This was a King who not only supported the arts, but also genuinely understood and loved it. He desired only the finest painters for his court and was highly respectful towards Velazquez once he realised just how gifted an artist he was. Whilst forcing his requests for work upon his employee, he still tried to placate the painter as best he could. He later went on to use his services for portraits of other members of his family and at this time there was no other way of documenting people's lives in a visual manner. There would be over a dozen portraits of the King alone to have come from Velazquez's hand and their relationship would also help the painter to spread his reputation outside the Spanish boundaries, such as into Italy. Whilst calling upon a number of other artists during his lifetime, Velazquez must be considered to be King Philip IV's favourite choice in most circumstances.
Philip looks confidently at us whilst dressed in clothing that is typical of the hunting fashion of the 17th century. His clothes are thick and dark in colour, where anything more delicate would see become damaged in the hustle and bustle of the hunt. His jacket is brown, relatively minimal in detail, with a small leather belt around his waist. His creme gloves may be made of animal hide and he holds a long shooting rifle in the right hand. A loyal dog stands by his side and in the background we find rolling hills with a small river and bright sky. A tree is placed on the left to frame the scene and this also provides additional interest with dark shadows that contrast with the bright tones around the King's face. The overall piece provides an example of Velazquez's varied talents in depicting clothing, animals, landscapes as well as the model's own face and figure.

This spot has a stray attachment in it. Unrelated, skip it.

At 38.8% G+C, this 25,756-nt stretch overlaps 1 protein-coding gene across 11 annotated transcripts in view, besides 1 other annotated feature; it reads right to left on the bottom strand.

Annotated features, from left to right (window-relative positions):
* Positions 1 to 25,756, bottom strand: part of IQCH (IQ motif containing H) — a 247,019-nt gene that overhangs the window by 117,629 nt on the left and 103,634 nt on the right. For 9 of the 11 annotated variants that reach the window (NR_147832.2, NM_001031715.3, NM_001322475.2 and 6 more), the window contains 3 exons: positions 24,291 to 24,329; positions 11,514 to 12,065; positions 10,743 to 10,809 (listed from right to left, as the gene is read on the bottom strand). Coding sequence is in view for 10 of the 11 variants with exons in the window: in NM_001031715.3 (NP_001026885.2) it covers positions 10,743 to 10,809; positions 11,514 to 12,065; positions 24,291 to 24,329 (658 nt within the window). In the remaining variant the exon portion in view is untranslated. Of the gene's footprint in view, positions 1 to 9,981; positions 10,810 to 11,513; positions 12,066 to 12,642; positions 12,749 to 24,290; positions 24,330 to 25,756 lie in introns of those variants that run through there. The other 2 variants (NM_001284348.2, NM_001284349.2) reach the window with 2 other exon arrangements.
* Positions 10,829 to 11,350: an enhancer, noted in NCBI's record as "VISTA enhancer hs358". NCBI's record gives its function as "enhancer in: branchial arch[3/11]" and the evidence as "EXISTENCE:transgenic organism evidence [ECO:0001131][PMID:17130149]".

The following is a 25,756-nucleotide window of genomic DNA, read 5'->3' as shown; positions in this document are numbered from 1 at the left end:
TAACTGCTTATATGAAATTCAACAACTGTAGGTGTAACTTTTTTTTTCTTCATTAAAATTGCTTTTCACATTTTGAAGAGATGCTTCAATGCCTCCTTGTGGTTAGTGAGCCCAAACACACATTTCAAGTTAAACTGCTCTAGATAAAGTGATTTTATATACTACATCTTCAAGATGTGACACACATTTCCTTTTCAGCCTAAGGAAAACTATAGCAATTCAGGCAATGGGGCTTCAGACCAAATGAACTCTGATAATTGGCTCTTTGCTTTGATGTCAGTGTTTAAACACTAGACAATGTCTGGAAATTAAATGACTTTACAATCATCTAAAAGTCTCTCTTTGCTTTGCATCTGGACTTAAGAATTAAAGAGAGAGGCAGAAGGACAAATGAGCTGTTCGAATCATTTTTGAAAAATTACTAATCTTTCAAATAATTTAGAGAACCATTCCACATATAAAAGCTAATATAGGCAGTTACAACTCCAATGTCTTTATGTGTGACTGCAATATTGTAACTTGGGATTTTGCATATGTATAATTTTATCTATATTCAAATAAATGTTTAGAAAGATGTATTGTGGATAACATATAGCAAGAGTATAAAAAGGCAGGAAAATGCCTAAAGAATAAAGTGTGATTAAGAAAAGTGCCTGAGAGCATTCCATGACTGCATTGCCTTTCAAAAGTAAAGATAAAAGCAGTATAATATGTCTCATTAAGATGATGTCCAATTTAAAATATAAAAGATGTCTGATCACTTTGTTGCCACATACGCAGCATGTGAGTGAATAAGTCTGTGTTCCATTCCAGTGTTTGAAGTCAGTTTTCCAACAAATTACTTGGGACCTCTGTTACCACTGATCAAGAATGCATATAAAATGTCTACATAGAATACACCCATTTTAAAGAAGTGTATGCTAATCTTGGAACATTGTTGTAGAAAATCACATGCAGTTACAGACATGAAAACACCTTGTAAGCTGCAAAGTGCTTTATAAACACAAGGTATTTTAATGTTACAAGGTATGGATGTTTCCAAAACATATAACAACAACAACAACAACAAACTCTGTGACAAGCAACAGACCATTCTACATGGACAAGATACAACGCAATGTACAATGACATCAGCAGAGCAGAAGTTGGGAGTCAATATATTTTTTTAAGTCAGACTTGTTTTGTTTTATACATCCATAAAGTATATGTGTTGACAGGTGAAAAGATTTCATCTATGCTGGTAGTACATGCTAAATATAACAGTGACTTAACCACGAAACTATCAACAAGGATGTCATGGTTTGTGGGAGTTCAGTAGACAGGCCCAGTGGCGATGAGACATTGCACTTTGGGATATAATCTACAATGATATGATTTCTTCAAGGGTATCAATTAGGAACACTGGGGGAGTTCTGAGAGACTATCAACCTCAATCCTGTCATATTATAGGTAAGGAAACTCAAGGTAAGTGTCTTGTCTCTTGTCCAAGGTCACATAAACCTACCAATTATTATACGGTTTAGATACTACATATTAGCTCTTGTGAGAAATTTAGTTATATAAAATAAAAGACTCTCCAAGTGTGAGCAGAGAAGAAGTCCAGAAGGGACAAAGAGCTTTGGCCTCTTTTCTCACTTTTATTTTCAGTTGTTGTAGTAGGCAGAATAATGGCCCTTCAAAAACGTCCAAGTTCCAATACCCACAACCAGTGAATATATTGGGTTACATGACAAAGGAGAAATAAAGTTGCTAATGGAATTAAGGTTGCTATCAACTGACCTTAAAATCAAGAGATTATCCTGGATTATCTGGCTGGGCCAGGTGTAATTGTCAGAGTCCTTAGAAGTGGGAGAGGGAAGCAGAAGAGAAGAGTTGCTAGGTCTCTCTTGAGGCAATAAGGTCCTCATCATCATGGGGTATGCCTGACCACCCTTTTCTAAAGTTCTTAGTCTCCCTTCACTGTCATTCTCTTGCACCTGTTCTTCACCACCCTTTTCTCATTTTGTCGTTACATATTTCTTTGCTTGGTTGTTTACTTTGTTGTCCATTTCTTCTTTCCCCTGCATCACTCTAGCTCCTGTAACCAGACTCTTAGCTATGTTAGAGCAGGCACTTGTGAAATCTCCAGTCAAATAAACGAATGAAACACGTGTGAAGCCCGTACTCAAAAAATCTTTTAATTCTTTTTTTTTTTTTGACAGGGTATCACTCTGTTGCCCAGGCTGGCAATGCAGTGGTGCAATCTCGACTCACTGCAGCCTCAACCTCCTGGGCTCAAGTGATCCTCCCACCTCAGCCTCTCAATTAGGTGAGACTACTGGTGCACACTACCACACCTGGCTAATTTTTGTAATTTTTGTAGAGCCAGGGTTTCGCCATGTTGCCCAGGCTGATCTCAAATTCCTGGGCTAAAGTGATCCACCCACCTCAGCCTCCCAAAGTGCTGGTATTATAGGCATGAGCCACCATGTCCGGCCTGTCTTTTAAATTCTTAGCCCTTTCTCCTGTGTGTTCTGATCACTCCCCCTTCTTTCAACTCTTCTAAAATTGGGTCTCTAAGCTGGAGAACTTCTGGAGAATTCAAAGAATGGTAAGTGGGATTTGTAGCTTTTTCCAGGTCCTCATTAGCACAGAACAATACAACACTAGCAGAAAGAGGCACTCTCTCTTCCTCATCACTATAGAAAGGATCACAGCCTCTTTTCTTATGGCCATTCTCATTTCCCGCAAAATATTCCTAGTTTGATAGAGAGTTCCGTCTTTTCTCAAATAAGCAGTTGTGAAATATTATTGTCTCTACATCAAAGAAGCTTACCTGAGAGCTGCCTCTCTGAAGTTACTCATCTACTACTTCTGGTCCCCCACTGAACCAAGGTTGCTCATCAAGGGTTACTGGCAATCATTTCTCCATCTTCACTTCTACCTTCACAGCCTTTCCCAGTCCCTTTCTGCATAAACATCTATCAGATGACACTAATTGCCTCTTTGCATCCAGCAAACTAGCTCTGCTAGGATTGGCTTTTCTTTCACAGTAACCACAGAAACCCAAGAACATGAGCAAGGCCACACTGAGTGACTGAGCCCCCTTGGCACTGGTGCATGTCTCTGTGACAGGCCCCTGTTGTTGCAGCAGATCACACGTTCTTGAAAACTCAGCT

This painting can be found at the Prado Museum in Madrid amongst perhaps the best collection of Velazquez paintings, anywhere in the world. There are around nine paintings at the National Gallery in London, with more than sixty here in Madrid, with the rest spread thinly all across Europe, with a few to be found in North America. Visitors to the Prado Museum will also be able to enjoy a truly varied and deep reflection of European painting and sculpture from the Renaissance up to around the mid 19th century, with most major names represented somewhere within their impressive collection. One of the highlights alongside Velazquez would have to be their collection of another famous Spanish artist's work - Goya.